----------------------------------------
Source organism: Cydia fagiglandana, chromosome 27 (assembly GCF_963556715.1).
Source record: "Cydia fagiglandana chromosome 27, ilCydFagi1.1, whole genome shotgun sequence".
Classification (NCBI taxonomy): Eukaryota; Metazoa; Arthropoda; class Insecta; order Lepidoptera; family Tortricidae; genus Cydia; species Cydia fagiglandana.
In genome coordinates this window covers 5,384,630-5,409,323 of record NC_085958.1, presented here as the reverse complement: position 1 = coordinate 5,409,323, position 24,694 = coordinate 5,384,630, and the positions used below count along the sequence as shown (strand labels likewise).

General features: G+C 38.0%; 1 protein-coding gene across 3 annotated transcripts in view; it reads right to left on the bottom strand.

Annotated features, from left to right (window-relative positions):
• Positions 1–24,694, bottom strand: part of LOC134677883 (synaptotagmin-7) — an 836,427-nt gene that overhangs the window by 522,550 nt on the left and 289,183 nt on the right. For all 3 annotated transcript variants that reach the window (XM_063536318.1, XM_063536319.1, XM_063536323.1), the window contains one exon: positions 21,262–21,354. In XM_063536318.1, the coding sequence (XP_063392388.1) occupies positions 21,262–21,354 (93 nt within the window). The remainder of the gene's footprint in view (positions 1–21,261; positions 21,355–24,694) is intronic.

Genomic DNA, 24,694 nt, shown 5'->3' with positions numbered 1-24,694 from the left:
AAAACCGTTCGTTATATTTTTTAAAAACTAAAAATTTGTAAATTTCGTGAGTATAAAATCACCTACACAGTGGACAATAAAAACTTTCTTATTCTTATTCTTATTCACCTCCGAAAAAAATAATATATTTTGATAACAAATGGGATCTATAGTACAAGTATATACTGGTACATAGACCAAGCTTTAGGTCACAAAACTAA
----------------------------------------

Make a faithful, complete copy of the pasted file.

Source organism: Cydia fagiglandana, chromosome 27 (assembly GCF_963556715.1).
Source record: "Cydia fagiglandana chromosome 27, ilCydFagi1.1, whole genome shotgun sequence".
Classification (NCBI taxonomy): Eukaryota; Metazoa; Arthropoda; class Insecta; order Lepidoptera; family Tortricidae; genus Cydia; species Cydia fagiglandana.
In genome coordinates this window covers 5,384,630-5,409,323 of record NC_085958.1, presented here as the reverse complement: position 1 = coordinate 5,409,323, position 24,694 = coordinate 5,384,630, and the positions used below count along the sequence as shown (strand labels likewise).

General features: G+C 38.0%; 1 protein-coding gene across 3 annotated transcripts in view; it reads right to left on the bottom strand.

Annotated features, from left to right (window-relative positions):
• Positions 1–24,694, bottom strand: part of LOC134677883 (synaptotagmin-7) — an 836,427-nt gene that overhangs the window by 522,550 nt on the left and 289,183 nt on the right. For all 3 annotated transcript variants that reach the window (XM_063536318.1, XM_063536319.1, XM_063536323.1), the window contains one exon: positions 21,262–21,354. In XM_063536318.1, the coding sequence (XP_063392388.1) occupies positions 21,262–21,354 (93 nt within the window). The remainder of the gene's footprint in view (positions 1–21,261; positions 21,355–24,694) is intronic.

Genomic DNA, 24,694 nt, shown 5'->3' with positions numbered 1-24,694 from the left:
AAAACCGTTCGTTATATTTTTTAAAAACTAAAAATTTGTAAATTTCGTGAGTATAAAATCACCTACACAGTGGACAATAAAAACTTTCTTATTCTTATTCTTATTCACCTCCGAAAAAAATAATATATTTTGATAACAAATGGGATCTATAGTACAAGTATATACTGGTACATAGACCAAGCTTTAGGTCACAAAACTAA